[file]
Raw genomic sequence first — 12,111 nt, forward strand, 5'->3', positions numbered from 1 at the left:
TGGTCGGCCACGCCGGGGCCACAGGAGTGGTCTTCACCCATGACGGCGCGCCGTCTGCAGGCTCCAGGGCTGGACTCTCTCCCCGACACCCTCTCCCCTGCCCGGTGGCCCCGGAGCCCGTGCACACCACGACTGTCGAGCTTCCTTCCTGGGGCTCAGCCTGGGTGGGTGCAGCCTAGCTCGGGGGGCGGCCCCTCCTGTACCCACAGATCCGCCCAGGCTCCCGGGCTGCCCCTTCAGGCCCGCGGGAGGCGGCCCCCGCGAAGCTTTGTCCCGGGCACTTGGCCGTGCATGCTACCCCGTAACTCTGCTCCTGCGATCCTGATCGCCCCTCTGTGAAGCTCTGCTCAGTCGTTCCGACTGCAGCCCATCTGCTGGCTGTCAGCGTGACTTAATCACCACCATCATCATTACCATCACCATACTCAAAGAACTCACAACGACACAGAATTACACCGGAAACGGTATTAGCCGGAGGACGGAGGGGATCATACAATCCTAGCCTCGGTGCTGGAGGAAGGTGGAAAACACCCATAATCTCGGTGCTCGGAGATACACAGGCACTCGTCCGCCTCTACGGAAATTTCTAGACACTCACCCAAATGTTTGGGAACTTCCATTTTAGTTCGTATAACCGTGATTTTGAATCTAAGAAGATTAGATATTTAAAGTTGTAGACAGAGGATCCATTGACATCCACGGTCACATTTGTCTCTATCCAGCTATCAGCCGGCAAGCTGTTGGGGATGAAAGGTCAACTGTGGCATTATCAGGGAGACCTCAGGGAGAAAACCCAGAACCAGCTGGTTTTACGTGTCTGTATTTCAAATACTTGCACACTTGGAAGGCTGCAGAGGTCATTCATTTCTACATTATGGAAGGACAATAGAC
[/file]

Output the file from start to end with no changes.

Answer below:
Raw genomic sequence first — 12,111 nt, forward strand, 5'->3', positions numbered from 1 at the left:
TGGTCGGCCACGCCGGGGCCACAGGAGTGGTCTTCACCCATGACGGCGCGCCGTCTGCAGGCTCCAGGGCTGGACTCTCTCCCCGACACCCTCTCCCCTGCCCGGTGGCCCCGGAGCCCGTGCACACCACGACTGTCGAGCTTCCTTCCTGGGGCTCAGCCTGGGTGGGTGCAGCCTAGCTCGGGGGGCGGCCCCTCCTGTACCCACAGATCCGCCCAGGCTCCCGGGCTGCCCCTTCAGGCCCGCGGGAGGCGGCCCCCGCGAAGCTTTGTCCCGGGCACTTGGCCGTGCATGCTACCCCGTAACTCTGCTCCTGCGATCCTGATCGCCCCTCTGTGAAGCTCTGCTCAGTCGTTCCGACTGCAGCCCATCTGCTGGCTGTCAGCGTGACTTAATCACCACCATCATCATTACCATCACCATACTCAAAGAACTCACAACGACACAGAATTACACCGGAAACGGTATTAGCCGGAGGACGGAGGGGATCATACAATCCTAGCCTCGGTGCTGGAGGAAGGTGGAAAACACCCATAATCTCGGTGCTCGGAGATACACAGGCACTCGTCCGCCTCTACGGAAATTTCTAGACACTCACCCAAATGTTTGGGAACTTCCATTTTAGTTCGTATAACCGTGATTTTGAATCTAAGAAGATTAGATATTTAAAGTTGTAGACAGAGGATCCATTGACATCCACGGTCACATTTGTCTCTATCCAGCTATCAGCCGGCAAGCTGTTGGGGATGAAAGGTCAACTGTGGCATTATCAGGGAGACCTCAGGGAGAAAACCCAGAACCAGCTGGTTTTACGTGTCTGTATTTCAAATACTTGCACACTTGGAAGGCTGCAGAGGTCATTCATTTCTACATTATGGAAGGACAATAGAC